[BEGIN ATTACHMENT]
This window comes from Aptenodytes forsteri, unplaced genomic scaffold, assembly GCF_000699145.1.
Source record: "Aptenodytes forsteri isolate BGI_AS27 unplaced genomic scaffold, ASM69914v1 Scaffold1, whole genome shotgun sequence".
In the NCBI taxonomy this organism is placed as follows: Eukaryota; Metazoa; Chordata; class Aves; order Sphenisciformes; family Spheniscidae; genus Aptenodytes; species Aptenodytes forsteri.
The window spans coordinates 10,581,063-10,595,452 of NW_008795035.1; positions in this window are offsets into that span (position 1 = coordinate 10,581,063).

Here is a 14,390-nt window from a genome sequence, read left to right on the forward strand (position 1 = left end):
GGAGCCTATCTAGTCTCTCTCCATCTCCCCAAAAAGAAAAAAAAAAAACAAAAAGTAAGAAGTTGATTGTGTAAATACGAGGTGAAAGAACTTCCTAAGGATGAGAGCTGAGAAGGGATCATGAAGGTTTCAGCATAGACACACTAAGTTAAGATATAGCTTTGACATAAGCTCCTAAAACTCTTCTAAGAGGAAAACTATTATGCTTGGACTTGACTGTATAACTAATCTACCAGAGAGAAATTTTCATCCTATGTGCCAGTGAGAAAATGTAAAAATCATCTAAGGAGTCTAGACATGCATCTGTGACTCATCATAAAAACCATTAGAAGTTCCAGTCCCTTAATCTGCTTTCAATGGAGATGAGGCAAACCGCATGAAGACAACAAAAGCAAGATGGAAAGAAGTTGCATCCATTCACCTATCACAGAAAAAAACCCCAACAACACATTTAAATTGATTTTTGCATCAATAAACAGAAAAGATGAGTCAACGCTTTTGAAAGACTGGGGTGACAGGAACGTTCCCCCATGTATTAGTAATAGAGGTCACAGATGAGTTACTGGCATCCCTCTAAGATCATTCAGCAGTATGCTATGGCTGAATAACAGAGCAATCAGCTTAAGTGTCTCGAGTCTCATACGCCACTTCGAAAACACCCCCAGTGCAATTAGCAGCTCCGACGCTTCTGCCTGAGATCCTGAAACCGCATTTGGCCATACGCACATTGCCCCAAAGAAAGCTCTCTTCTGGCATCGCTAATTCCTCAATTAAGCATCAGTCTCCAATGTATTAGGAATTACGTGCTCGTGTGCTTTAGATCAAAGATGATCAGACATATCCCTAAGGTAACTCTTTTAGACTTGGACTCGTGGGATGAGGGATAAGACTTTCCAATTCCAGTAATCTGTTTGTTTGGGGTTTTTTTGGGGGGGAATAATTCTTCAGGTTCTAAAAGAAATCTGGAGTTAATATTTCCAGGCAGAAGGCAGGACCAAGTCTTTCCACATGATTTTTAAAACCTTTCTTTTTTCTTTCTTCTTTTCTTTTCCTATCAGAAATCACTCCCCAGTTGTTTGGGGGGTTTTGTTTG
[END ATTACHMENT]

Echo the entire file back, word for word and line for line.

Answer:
This window comes from Aptenodytes forsteri, unplaced genomic scaffold, assembly GCF_000699145.1.
Source record: "Aptenodytes forsteri isolate BGI_AS27 unplaced genomic scaffold, ASM69914v1 Scaffold1, whole genome shotgun sequence".
In the NCBI taxonomy this organism is placed as follows: Eukaryota; Metazoa; Chordata; class Aves; order Sphenisciformes; family Spheniscidae; genus Aptenodytes; species Aptenodytes forsteri.
The window spans coordinates 10,581,063-10,595,452 of NW_008795035.1; positions in this window are offsets into that span (position 1 = coordinate 10,581,063).

Here is a 14,390-nt window from a genome sequence, read left to right on the forward strand (position 1 = left end):
GGAGCCTATCTAGTCTCTCTCCATCTCCCCAAAAAGAAAAAAAAAAAACAAAAAGTAAGAAGTTGATTGTGTAAATACGAGGTGAAAGAACTTCCTAAGGATGAGAGCTGAGAAGGGATCATGAAGGTTTCAGCATAGACACACTAAGTTAAGATATAGCTTTGACATAAGCTCCTAAAACTCTTCTAAGAGGAAAACTATTATGCTTGGACTTGACTGTATAACTAATCTACCAGAGAGAAATTTTCATCCTATGTGCCAGTGAGAAAATGTAAAAATCATCTAAGGAGTCTAGACATGCATCTGTGACTCATCATAAAAACCATTAGAAGTTCCAGTCCCTTAATCTGCTTTCAATGGAGATGAGGCAAACCGCATGAAGACAACAAAAGCAAGATGGAAAGAAGTTGCATCCATTCACCTATCACAGAAAAAAACCCCAACAACACATTTAAATTGATTTTTGCATCAATAAACAGAAAAGATGAGTCAACGCTTTTGAAAGACTGGGGTGACAGGAACGTTCCCCCATGTATTAGTAATAGAGGTCACAGATGAGTTACTGGCATCCCTCTAAGATCATTCAGCAGTATGCTATGGCTGAATAACAGAGCAATCAGCTTAAGTGTCTCGAGTCTCATACGCCACTTCGAAAACACCCCCAGTGCAATTAGCAGCTCCGACGCTTCTGCCTGAGATCCTGAAACCGCATTTGGCCATACGCACATTGCCCCAAAGAAAGCTCTCTTCTGGCATCGCTAATTCCTCAATTAAGCATCAGTCTCCAATGTATTAGGAATTACGTGCTCGTGTGCTTTAGATCAAAGATGATCAGACATATCCCTAAGGTAACTCTTTTAGACTTGGACTCGTGGGATGAGGGATAAGACTTTCCAATTCCAGTAATCTGTTTGTTTGGGGTTTTTTTGGGGGGGAATAATTCTTCAGGTTCTAAAAGAAATCTGGAGTTAATATTTCCAGGCAGAAGGCAGGACCAAGTCTTTCCACATGATTTTTAAAACCTTTCTTTTTTCTTTCTTCTTTTCTTTTCCTATCAGAAATCACTCCCCAGTTGTTTGGGGGGTTTTGTTTG